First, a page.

Anglers revel in the splash that erupts when a bass strikes a topwater lure.
But what if that splash is created by something quite a bit larger, and with more teeth, than a fish?
A couple of anglers fishing Harris Pond in Sweet Valley earlier this month nearly landed a catch that would be better not to reel in — an American alligator.
The incident occurred on Aug. 7 and the alligator, which was shot and killed by a Pennsylvania Fish and Boat Commission officer, measured approximately 3 feet in length.
According to Allan Schreffler, the PFBC’s Northeast Region Education Specialist, two anglers fishing the pond on separate days earlier this month watched the alligator come after their lures and one was able to photograph the reptile. Harris Pond is owned by the PFBC and is adjacent to the agency’s region headquarters, so the anglers promptly alerted commission staff about the sighting.
“One of the anglers said whenever he cast toward the shoreline, this thing came right after his popper,” Schreffler said.
Kingston resident Norm Gavlick, who is a commissioner on the PFBC’s board representing the northeast region, confirmed the reptile was indeed an alligator.
After the region office was notified of the sighting, staff was in the process of erecting warning signs at the pond when they spotted the alligator, Gavlick said.
The reptile was quickly dispatched by a waterways conservation officer and removed from the pond.
While the agency doesn’t know for sure how the alligator got into Harris Pond, Gavlick said it may have been released by someone who kept it as a pet until the reptile grew too large. Releasing non-native species into waterways is illegal, Gavlick added, and he was surprised that such an incident would occur at Harris Pond.
“It’s owned by the commission and adjacent to the headquarters building,” Gavlick said. “I’ve heard of this happening around the state but not locally. Fortunately nobody got hurt.”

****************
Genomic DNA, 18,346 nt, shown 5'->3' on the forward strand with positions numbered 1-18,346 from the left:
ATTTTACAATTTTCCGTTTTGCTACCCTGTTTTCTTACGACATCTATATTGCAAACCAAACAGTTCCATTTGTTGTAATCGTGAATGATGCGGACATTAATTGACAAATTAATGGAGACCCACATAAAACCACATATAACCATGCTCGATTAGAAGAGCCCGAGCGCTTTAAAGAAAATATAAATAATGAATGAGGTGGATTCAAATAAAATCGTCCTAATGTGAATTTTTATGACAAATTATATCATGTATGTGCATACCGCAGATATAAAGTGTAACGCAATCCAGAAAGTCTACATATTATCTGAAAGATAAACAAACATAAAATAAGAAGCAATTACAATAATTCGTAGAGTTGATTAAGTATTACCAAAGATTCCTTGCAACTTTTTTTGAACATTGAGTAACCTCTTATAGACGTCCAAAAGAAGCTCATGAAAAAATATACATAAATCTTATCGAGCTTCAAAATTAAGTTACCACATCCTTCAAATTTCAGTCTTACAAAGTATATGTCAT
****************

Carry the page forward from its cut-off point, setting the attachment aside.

According to news reports, a 3-foot alligator was found in July in Lancaster County that turned out to be an escaped pet. Also in July, a 5-foot alligator was captured in Lancaster County after it was spotted sunning itself along a creek. In April there were numerous unconfirmed sightings of an alligator in the Monongahela River in western Pennsylvania, but nothing was found during a search by police.
Schreffler said he doesn’t believe the reptile was in Harris Pond for very long.
“It’s a pretty popular place with anglers so I don’t think it was in there more than a day or two,” Schreffler said.
Alligators are allowed to be owned as pets in Pennsylvania and they are native in states such as Florida and Louisiana. The cold-blooded reptile would not have survived a Pennsylvania winter, Gavlick said, adding there was little choice but to kill the reptile to prevent a safety issue on a pond open to public fishing.
Gavlick said it will be difficult to determine who released the alligator into Harris Pond, but anyone with information can call the PFBC Northeast Region Office at 570-477-5717.